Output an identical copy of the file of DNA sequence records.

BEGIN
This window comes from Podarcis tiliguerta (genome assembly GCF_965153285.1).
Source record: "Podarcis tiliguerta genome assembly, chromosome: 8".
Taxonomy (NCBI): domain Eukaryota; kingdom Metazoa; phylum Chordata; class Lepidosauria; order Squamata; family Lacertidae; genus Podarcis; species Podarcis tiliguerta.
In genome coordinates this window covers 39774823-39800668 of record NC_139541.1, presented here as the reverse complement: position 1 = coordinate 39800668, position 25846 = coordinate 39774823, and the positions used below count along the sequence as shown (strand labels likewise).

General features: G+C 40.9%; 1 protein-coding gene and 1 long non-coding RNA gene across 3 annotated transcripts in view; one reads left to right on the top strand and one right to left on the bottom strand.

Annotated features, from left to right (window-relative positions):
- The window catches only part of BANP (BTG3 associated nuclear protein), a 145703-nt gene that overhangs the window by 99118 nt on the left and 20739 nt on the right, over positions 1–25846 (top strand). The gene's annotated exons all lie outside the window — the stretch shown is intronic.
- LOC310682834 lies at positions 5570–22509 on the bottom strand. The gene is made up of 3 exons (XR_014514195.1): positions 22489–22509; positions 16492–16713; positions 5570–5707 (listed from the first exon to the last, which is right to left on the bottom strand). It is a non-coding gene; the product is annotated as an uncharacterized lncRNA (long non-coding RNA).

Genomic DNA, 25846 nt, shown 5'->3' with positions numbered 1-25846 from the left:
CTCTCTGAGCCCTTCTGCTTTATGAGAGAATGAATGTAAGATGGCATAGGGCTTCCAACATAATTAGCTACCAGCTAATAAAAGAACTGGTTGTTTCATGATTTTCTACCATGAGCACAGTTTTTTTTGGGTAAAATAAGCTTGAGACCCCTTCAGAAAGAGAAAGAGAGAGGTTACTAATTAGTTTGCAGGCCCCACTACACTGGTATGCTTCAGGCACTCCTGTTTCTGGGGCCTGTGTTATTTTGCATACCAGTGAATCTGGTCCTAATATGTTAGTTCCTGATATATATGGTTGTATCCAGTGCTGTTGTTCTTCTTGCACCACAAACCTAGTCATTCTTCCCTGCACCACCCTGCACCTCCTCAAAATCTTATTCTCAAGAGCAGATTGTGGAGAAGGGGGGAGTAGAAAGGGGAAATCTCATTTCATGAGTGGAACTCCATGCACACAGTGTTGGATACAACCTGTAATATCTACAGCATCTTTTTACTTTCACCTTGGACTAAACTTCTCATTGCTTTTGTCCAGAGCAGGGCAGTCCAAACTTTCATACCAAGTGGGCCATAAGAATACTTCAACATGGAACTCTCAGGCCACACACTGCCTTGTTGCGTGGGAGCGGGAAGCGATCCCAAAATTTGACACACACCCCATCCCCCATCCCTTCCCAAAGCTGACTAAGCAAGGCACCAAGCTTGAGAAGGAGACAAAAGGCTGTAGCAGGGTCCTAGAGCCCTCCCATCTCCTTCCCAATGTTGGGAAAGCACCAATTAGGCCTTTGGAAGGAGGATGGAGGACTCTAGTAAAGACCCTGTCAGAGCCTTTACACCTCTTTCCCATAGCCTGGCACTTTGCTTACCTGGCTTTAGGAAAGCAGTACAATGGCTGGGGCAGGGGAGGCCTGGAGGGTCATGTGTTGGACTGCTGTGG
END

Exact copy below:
This window comes from Podarcis tiliguerta (genome assembly GCF_965153285.1).
Source record: "Podarcis tiliguerta genome assembly, chromosome: 8".
Taxonomy (NCBI): domain Eukaryota; kingdom Metazoa; phylum Chordata; class Lepidosauria; order Squamata; family Lacertidae; genus Podarcis; species Podarcis tiliguerta.
In genome coordinates this window covers 39774823-39800668 of record NC_139541.1, presented here as the reverse complement: position 1 = coordinate 39800668, position 25846 = coordinate 39774823, and the positions used below count along the sequence as shown (strand labels likewise).

General features: G+C 40.9%; 1 protein-coding gene and 1 long non-coding RNA gene across 3 annotated transcripts in view; one reads left to right on the top strand and one right to left on the bottom strand.

Annotated features, from left to right (window-relative positions):
- The window catches only part of BANP (BTG3 associated nuclear protein), a 145703-nt gene that overhangs the window by 99118 nt on the left and 20739 nt on the right, over positions 1–25846 (top strand). The gene's annotated exons all lie outside the window — the stretch shown is intronic.
- LOC310682834 lies at positions 5570–22509 on the bottom strand. The gene is made up of 3 exons (XR_014514195.1): positions 22489–22509; positions 16492–16713; positions 5570–5707 (listed from the first exon to the last, which is right to left on the bottom strand). It is a non-coding gene; the product is annotated as an uncharacterized lncRNA (long non-coding RNA).

Genomic DNA, 25846 nt, shown 5'->3' with positions numbered 1-25846 from the left:
CTCTCTGAGCCCTTCTGCTTTATGAGAGAATGAATGTAAGATGGCATAGGGCTTCCAACATAATTAGCTACCAGCTAATAAAAGAACTGGTTGTTTCATGATTTTCTACCATGAGCACAGTTTTTTTTGGGTAAAATAAGCTTGAGACCCCTTCAGAAAGAGAAAGAGAGAGGTTACTAATTAGTTTGCAGGCCCCACTACACTGGTATGCTTCAGGCACTCCTGTTTCTGGGGCCTGTGTTATTTTGCATACCAGTGAATCTGGTCCTAATATGTTAGTTCCTGATATATATGGTTGTATCCAGTGCTGTTGTTCTTCTTGCACCACAAACCTAGTCATTCTTCCCTGCACCACCCTGCACCTCCTCAAAATCTTATTCTCAAGAGCAGATTGTGGAGAAGGGGGGAGTAGAAAGGGGAAATCTCATTTCATGAGTGGAACTCCATGCACACAGTGTTGGATACAACCTGTAATATCTACAGCATCTTTTTACTTTCACCTTGGACTAAACTTCTCATTGCTTTTGTCCAGAGCAGGGCAGTCCAAACTTTCATACCAAGTGGGCCATAAGAATACTTCAACATGGAACTCTCAGGCCACACACTGCCTTGTTGCGTGGGAGCGGGAAGCGATCCCAAAATTTGACACACACCCCATCCCCCATCCCTTCCCAAAGCTGACTAAGCAAGGCACCAAGCTTGAGAAGGAGACAAAAGGCTGTAGCAGGGTCCTAGAGCCCTCCCATCTCCTTCCCAATGTTGGGAAAGCACCAATTAGGCCTTTGGAAGGAGGATGGAGGACTCTAGTAAAGACCCTGTCAGAGCCTTTACACCTCTTTCCCATAGCCTGGCACTTTGCTTACCTGGCTTTAGGAAAGCAGTACAATGGCTGGGGCAGGGGAGGCCTGGAGGGTCATGTGTTGGACTGCTGTGG